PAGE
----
Joanne Carrin, spokeswoman for the Attorney General's Office, said it's not unusual for local agencies to call and ask questions about the public records law. She said the office knows of no exceptions to the public records law for documents relating to settlement negotiations.
The Florida Bar said it couldn't comment on the Limbaugh case and does not give legal advice. But according to a memo dated Thursday from Krischer's office, the Bar told prosecutors it had an ethical obligation to release the letters.
Meanwhile, with all the hoopla over the Limbaugh case, the 53-year-old Palm Beach resident has yet to be charged.
Medical records still sealed
Limbaugh's drug use became public when his former maid, Wilma Cline, told the supermarket tabloid The National Enquirer for an October story that she provided the radio host with thousands of illegal pain pills.
According to an Oct. 3 letter from Black to Assistant State Attorney James Martz, Limbaugh offered his assistance in any investigation into Cline and her husband, David. The next week Limbaugh told his listeners he was addicted to painkillers and entered a five-week drug rehabilitation program in Arizona.
Limbaugh has denied breaking any law, saying he became addicted to prescription pills while being treated for back and ear pain.
"Mr. Limbaugh went to these doctors to relieve chronic, intractable pain. There was no doctor shopping," Black said Friday.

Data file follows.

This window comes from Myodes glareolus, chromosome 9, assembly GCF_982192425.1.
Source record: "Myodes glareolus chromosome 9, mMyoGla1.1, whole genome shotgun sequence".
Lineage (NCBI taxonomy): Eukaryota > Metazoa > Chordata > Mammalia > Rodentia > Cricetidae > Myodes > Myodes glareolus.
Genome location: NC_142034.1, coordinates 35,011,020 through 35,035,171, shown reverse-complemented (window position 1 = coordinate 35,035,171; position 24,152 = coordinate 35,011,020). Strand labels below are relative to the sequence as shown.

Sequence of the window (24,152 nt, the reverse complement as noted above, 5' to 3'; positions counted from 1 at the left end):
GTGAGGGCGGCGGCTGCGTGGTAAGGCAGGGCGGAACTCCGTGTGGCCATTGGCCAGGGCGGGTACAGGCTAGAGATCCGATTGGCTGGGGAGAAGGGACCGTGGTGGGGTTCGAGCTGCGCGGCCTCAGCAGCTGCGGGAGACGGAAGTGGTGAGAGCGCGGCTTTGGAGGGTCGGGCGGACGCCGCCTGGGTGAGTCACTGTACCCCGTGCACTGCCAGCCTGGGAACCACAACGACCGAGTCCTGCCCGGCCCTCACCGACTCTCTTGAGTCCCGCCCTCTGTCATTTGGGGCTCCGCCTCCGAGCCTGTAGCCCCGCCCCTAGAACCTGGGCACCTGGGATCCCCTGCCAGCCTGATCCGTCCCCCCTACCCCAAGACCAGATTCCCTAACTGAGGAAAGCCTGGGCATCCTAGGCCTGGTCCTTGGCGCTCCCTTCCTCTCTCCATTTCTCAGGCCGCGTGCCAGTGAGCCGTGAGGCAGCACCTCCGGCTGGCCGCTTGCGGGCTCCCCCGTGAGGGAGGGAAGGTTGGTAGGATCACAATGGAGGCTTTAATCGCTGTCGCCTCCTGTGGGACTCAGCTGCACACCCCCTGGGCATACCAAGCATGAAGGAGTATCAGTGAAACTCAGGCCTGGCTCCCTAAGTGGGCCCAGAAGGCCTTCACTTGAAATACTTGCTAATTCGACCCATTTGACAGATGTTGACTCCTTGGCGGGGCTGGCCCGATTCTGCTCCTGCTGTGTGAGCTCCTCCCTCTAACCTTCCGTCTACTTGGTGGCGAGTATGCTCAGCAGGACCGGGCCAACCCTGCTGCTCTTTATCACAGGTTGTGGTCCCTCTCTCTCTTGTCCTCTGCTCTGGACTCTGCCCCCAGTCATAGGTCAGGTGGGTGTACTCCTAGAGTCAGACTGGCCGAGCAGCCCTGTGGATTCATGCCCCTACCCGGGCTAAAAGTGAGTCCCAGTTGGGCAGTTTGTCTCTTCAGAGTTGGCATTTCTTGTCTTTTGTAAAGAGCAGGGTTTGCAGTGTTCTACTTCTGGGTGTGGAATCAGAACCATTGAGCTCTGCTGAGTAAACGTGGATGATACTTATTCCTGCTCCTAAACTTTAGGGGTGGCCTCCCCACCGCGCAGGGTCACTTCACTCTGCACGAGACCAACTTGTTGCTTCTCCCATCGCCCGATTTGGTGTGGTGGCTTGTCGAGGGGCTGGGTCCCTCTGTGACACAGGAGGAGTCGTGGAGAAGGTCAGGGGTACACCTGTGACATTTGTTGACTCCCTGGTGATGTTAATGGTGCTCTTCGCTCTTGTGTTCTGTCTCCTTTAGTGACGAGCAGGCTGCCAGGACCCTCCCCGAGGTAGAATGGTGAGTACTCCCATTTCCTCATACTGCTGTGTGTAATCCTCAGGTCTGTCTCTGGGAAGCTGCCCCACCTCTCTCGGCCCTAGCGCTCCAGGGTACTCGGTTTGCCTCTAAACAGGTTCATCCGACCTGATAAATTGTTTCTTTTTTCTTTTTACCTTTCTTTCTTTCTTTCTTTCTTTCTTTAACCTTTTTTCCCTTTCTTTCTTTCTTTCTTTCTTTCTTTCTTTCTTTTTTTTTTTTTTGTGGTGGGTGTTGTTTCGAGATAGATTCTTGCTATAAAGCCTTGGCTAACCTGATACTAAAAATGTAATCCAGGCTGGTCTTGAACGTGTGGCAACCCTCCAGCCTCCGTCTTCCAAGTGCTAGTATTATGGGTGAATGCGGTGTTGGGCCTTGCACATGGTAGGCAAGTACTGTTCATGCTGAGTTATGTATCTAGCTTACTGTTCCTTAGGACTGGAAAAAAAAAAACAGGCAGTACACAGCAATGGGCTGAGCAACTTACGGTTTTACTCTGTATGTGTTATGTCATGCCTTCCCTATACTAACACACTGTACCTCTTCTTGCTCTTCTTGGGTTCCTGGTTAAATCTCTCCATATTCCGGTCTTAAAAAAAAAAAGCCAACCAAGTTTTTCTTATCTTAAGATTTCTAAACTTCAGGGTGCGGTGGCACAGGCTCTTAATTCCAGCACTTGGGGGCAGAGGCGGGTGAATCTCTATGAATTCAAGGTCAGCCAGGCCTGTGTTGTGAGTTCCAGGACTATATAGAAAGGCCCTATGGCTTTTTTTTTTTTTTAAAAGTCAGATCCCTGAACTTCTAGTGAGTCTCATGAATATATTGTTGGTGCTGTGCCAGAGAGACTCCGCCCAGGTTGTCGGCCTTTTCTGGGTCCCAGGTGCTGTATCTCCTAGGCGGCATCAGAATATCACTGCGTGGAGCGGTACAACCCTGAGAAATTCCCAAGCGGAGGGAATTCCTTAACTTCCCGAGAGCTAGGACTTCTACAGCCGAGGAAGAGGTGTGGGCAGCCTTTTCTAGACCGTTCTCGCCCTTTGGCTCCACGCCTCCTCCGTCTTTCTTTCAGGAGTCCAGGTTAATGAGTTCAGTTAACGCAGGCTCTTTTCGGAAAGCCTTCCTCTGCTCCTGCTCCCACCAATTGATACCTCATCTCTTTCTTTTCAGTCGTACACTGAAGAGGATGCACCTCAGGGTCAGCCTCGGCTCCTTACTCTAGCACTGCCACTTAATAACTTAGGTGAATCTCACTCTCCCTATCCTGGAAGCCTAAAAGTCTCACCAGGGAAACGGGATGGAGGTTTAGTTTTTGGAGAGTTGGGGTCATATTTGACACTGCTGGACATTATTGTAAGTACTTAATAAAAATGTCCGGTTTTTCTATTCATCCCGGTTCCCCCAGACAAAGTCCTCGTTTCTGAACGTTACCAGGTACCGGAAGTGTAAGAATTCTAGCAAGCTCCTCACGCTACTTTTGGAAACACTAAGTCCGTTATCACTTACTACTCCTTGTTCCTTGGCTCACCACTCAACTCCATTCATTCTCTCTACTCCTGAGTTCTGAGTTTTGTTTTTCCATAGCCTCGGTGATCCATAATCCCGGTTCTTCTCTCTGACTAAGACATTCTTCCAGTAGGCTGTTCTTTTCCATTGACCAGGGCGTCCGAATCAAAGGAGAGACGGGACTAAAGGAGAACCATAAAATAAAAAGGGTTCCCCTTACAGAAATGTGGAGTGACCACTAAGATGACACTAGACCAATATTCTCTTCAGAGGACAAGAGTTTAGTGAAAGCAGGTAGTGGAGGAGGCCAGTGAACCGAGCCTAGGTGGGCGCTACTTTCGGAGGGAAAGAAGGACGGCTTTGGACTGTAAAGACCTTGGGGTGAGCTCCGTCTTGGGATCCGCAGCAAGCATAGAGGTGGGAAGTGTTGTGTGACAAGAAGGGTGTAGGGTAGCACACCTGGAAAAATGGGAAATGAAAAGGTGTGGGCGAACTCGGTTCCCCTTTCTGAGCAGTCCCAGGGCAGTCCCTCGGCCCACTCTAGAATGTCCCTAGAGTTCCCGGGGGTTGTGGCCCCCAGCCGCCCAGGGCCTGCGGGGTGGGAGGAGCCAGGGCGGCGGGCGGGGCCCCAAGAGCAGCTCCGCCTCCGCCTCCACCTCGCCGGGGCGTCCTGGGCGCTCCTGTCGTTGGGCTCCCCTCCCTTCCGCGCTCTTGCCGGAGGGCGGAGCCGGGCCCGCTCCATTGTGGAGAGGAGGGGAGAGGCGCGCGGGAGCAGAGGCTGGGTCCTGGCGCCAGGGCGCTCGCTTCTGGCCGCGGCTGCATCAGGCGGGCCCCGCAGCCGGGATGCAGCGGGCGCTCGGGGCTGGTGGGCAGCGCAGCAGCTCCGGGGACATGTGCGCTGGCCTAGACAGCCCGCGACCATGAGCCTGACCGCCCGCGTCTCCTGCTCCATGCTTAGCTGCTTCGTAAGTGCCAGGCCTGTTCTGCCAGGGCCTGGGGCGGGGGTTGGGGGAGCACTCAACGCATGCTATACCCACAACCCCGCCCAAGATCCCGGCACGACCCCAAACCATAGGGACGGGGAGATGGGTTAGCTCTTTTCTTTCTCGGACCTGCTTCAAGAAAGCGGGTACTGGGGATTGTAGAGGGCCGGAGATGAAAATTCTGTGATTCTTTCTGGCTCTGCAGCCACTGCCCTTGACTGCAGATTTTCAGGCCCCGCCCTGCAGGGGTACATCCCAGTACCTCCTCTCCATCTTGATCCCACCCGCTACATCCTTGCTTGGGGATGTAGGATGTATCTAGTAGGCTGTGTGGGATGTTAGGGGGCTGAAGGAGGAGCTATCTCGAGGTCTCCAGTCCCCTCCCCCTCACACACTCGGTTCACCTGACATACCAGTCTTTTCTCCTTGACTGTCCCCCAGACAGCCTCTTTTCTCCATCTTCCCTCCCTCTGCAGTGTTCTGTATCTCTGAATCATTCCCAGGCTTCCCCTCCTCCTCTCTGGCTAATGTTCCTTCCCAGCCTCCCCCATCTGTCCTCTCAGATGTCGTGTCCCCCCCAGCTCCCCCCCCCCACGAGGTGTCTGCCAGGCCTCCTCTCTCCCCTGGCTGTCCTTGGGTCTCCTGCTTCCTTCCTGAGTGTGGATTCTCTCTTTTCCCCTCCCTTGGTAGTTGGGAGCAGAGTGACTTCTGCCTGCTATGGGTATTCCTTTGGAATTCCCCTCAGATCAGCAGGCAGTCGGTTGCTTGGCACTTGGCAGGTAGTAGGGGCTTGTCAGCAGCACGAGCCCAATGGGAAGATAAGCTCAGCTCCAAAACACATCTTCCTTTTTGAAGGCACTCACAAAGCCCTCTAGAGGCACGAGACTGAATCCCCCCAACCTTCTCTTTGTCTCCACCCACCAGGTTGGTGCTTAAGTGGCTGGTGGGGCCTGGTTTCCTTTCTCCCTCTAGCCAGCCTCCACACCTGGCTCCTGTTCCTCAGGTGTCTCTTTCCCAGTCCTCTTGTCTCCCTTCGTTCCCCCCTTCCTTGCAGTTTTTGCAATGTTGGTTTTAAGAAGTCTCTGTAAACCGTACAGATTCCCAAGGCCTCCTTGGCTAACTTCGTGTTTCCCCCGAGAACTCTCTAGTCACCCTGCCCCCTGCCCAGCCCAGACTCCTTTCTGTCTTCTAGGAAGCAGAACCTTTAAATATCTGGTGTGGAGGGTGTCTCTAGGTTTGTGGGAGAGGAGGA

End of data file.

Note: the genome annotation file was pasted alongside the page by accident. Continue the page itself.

When he returned to the air Nov. 17, Limbaugh accused Krischer's office of investigating him for political reasons. Eight days later, investigators executed search warrants for his medical records from doctors in medical offices in Jupiter and West Palm Beach. The medical records remain sealed as Limbaugh appeals a circuit judge's decision to allow prosecutors to view them.
The American Civil Liberties Union and the Association of American Physicians and Surgeons are filing legal briefs on behalf of Limbaugh, saying release of his medical records would undermine doctor-patient confidentiality.
To obtain the court-approved search warrants, investigators used records from the Lewis Pharmacy near Limbaugh's Palm Beach mansion that showed he filled prescriptions for more than 2,000 pills of painkillers, including OxyContin, and anxiety medications.
Black, in a Dec. 11 letter, proposed that Limbaugh be referred to the pretrial diversion program. In that scenario, Limbaugh's addiction treatment would be monitored and, if successful, the case would be stricken from his record.
"Mr. Krischer told me specifically that the office policy is not to prosecute addicts/users of illegal controlled substances, but to go after the doctors who prescribed them illegally and the pushers on the street," Black wrote.
A note on top of the letter says it is confidential as part of settlement discussions under Florida law and Florida rules of criminal procedure.
In a Dec. 15 letter, Krischer's office rejected the proposal, saying the pharmacy records would support more than 10 felony counts of doctor shopping against Limbaugh. Doctor shopping is when a patient dupes at least two doctors into prescribing excessive medication.